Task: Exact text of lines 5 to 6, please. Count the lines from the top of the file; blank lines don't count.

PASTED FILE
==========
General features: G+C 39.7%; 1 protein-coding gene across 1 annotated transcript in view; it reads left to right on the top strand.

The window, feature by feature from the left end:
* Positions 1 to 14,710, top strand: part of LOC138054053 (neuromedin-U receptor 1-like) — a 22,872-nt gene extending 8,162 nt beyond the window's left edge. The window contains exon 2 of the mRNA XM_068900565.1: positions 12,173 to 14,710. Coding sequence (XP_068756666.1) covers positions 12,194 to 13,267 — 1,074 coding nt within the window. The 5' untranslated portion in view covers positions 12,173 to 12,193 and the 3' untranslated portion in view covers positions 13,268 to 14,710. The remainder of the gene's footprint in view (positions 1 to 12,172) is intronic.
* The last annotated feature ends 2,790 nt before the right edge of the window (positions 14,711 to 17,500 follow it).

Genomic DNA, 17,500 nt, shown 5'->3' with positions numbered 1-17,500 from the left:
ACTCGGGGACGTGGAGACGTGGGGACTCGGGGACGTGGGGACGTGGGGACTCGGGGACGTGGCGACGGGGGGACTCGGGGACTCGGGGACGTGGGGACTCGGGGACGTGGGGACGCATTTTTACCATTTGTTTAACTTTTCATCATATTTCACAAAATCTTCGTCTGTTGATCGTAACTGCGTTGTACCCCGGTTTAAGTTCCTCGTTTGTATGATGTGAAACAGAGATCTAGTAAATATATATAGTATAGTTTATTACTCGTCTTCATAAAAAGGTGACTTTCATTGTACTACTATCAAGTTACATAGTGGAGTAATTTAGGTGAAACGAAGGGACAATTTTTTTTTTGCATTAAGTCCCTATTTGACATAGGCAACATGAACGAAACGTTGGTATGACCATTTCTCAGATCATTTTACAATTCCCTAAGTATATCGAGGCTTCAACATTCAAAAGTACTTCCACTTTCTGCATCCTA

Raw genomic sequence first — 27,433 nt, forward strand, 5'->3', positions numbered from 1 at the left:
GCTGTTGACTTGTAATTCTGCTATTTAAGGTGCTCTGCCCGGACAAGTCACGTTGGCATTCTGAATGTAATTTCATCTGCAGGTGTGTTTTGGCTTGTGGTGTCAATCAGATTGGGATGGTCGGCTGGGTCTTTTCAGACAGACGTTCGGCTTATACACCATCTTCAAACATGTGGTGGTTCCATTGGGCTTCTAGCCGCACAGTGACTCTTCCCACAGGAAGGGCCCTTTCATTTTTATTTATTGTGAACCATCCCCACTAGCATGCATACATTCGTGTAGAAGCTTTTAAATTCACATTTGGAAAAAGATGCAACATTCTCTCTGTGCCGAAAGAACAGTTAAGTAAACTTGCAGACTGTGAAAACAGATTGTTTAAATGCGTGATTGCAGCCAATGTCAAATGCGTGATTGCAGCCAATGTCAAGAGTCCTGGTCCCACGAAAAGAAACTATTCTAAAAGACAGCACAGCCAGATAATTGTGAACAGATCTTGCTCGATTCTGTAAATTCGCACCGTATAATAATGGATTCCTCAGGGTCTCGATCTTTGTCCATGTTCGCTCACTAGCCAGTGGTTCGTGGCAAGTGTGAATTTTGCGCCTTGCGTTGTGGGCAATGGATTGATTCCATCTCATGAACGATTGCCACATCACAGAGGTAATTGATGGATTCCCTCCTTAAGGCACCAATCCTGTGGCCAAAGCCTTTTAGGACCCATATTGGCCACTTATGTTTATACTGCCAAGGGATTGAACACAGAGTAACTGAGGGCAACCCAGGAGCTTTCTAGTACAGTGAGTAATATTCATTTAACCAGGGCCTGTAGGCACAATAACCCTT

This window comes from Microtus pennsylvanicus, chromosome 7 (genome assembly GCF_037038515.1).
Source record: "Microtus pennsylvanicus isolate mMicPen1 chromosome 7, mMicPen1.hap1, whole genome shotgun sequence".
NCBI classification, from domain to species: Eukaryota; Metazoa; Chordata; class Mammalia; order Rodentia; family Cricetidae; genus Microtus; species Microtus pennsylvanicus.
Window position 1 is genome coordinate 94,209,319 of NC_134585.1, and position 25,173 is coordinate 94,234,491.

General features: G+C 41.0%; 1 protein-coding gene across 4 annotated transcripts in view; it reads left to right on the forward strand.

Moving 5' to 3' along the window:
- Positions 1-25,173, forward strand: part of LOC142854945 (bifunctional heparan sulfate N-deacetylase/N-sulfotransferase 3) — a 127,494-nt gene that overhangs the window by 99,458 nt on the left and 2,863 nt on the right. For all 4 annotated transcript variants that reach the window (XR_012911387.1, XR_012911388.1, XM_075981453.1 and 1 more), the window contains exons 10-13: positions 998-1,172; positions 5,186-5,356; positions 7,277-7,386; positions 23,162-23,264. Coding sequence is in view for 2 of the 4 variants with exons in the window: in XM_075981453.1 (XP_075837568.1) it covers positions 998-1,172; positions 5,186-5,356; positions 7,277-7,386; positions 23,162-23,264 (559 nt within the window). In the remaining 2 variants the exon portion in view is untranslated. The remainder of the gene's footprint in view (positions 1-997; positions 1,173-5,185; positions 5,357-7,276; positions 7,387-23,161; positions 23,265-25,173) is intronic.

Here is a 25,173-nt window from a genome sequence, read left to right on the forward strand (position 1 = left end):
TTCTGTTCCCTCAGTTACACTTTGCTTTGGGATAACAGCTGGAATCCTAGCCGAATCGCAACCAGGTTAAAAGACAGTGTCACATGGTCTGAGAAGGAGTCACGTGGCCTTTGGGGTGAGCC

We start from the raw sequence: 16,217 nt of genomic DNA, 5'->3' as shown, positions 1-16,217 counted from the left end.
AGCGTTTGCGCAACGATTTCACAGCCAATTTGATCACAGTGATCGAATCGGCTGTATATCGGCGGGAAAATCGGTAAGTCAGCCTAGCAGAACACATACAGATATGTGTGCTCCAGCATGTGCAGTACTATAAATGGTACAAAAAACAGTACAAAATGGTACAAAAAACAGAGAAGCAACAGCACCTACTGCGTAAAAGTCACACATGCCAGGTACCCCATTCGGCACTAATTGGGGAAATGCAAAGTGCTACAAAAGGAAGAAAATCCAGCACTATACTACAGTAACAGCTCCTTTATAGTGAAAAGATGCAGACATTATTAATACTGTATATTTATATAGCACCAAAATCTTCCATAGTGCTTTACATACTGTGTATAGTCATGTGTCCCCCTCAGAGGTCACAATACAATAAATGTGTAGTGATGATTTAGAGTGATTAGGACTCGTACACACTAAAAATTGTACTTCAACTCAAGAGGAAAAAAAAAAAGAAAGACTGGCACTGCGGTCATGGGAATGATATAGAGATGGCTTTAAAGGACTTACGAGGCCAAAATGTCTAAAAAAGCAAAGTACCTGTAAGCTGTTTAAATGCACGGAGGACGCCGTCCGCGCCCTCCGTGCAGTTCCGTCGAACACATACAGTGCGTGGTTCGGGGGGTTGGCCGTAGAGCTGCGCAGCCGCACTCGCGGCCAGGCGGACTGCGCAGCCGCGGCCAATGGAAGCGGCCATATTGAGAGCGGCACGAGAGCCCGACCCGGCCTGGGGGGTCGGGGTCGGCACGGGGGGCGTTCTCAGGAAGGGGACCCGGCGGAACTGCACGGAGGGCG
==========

Genomic DNA, 17,500 nt, shown 5'->3' with positions numbered 1-17,500 from the left:
ACTCGGGGACGTGGAGACGTGGGGACTCGGGGACGTGGGGACGTGGGGACTCGGGGACGTGGCGACGGGGGGACTCGGGGACTCGGGGACGTGGGGACTCGGGGACGTGGGGACGCATTTTTACCATTTGTTTAACTTTTCATCATATTTCACAAAATCTTCGTCTGTTGATCGTAACTGCGTTGTACCCCGGTTTAAGTTCCTCGTTTGTATGATGTGAAACAGAGATCTAGTAAATATATATAGTATAGTTTATTACTCGTCTTCATAAAAAGGTGACTTTCATTGTACTACTATCAAGTTACATAGTGGAGTAATTTAGGTGAAACGAAGGGACAATTTTTTTTTTGCATTAAGTCCCTATTTGACATAGGCAACATGAACGAAACGTTGGTATGACCATTTCTCAGATCATTTTACAATTCCCTAAGTATATCGAGGCTTCAACATTCAAAAGTACTTCCACTTTCTGCATCCTA